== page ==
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Entries in Department of Labor (3)


Financial Institutions....In the News

  • Early in 2017, the U.S. Supreme Court (Expressions Hair Design v. Schneiderman) will hear arguments related to the credit card fees businesses are required to pay.  (BDN 11.29.2016)
  • In the Portland area, national banks are on the decline while community banks have increased their presence.  (Mainebiz 11.30.2016)
  • Camden National Bank’s services now include 24-hour customer service to help with fraud protection.  (Mainebiz 11.30.2016)
  • The Department of Labor’s fiduciary rule which takes effect on April 10, 2017 is being embraced by Maine banks.  (Mainebiz 11.28.2016)
  • A recent study of fraud and identity theft by WalletHub shows that Maine has less fraud and identity theft than most other states.  (Mainebiz 12.5.2016)
  • Since 2010, bankruptcy filings in Maine have been steadily decreasing but experts warn more bankruptcies may bubble up in the future.  (Central Maine 12.3.2016)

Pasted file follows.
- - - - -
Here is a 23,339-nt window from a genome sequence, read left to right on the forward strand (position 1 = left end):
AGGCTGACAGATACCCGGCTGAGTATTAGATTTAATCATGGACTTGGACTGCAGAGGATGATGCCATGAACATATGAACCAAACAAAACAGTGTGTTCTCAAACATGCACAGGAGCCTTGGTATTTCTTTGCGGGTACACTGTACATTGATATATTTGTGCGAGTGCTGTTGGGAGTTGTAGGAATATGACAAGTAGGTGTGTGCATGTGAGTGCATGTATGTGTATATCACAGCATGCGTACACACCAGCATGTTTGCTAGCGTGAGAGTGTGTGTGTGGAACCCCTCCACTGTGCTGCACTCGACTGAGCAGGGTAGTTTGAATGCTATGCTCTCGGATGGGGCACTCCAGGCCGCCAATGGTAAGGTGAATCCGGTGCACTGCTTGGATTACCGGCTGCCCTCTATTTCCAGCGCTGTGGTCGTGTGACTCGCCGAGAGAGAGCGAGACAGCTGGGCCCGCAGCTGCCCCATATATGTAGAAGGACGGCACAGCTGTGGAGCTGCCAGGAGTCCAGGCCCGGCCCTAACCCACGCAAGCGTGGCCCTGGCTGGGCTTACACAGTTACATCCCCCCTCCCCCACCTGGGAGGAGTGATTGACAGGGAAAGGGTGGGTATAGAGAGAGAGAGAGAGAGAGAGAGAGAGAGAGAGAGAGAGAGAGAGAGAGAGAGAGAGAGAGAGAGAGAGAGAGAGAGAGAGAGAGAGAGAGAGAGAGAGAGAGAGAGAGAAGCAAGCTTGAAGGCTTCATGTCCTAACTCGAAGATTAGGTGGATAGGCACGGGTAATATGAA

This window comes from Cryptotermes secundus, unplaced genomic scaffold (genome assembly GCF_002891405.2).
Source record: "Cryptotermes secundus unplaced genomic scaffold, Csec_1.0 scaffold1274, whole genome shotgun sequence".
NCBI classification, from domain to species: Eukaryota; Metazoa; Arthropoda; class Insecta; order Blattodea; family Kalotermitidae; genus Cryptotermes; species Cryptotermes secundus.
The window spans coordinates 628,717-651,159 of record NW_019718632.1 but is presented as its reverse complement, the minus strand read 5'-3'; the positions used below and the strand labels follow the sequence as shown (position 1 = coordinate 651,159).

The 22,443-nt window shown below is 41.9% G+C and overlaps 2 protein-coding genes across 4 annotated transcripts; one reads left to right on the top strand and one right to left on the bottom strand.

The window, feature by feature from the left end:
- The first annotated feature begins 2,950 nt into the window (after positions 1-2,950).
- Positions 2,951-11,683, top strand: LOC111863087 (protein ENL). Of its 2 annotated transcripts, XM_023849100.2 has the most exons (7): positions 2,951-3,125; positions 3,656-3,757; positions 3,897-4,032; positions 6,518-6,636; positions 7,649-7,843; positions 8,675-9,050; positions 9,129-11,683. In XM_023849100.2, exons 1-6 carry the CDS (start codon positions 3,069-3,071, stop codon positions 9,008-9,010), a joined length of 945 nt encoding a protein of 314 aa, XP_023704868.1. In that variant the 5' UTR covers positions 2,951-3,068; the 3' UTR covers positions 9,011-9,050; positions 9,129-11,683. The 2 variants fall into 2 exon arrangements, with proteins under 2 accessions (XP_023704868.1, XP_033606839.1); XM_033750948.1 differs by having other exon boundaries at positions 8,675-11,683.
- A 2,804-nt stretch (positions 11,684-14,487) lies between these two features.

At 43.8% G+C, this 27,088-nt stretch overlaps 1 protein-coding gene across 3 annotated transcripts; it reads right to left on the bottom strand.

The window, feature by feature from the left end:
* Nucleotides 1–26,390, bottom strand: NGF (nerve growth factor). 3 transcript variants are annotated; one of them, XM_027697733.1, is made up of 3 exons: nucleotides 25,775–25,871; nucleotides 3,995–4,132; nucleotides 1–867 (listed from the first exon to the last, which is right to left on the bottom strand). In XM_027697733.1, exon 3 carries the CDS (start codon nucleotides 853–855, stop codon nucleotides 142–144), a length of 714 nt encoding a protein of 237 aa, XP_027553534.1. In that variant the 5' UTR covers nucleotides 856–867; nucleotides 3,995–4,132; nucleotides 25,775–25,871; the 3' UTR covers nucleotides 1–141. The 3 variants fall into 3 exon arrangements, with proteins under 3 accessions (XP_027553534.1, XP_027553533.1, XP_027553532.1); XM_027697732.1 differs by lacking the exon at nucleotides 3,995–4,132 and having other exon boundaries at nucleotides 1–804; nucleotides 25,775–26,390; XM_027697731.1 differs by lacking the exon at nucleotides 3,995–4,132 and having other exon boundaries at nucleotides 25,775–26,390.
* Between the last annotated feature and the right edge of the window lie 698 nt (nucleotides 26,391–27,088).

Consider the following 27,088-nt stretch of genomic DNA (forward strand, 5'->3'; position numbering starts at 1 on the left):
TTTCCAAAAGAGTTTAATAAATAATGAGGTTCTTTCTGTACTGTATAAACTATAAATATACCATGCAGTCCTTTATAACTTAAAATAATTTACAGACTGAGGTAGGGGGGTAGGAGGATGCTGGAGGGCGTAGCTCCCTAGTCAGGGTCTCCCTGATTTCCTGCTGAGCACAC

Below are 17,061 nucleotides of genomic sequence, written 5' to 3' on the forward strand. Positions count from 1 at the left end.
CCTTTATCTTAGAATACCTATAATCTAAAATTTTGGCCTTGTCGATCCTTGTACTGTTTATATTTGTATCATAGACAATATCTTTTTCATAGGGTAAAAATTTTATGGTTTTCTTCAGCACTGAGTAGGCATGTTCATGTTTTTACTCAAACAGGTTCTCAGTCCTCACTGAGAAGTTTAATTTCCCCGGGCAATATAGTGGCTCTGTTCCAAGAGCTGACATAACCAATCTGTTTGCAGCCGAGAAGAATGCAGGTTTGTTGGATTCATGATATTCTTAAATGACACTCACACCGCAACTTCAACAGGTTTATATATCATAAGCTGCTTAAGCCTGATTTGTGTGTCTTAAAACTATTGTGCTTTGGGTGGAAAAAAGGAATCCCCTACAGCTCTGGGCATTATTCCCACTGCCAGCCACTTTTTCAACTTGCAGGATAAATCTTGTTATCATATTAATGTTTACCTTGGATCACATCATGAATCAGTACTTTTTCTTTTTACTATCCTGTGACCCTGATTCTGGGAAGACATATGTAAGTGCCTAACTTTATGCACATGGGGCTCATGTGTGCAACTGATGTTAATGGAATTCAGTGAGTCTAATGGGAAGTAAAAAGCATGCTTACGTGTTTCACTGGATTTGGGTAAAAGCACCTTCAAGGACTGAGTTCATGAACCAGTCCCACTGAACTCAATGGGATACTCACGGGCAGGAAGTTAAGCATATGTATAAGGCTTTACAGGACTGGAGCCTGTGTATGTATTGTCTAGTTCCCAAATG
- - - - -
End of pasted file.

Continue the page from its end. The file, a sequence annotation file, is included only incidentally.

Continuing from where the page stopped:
U.S. District Court Upholds DOL Position that MLOs are not Exempt from Overtime Pay

The United States District Court for the District of Columbia recently issued a judgment in favor of the U.S. Department of Labor (“DOL”) in the case of Mortgage Bankers Association v. Solis regarding whether mortgage loan officers (“MLOs”) are exempt from overtime pay under the Fair Labor Standards Act (“FLSA”). The judgment upholds an Administrator’s Interpretation issued by the DOL on March 24th, 2010 (the “2010 AI”), interpreting the FLSA to require that MLOs who work more than 40 hours per week receive overtime pay.

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ABA Joins Others Against Department of Labor’s Classification of Mortgage Loan Officers

The American Bankers Association recently joined with other financial trade organizations to file an amicus brief in federal district court in opposition to the Department of Labor’s classification of most mortgage loan officers as non-exempt employees for wage and hour purposes.  Under the non-exempt classification, mortgage loan officers would be entitled to overtime pay if they work more than 40 hours during a work week.  Key to the Department’s classification is the view that most mortgage loan officers are essential inside sales employees, and not administrative employees.  For many banks, the limitations imposed by a non-exempt classification could result in significant changes in how mortgage loan officers are compensated.  A copy of Administrator’s Interpretation at issue from the Department of Labor may be found here: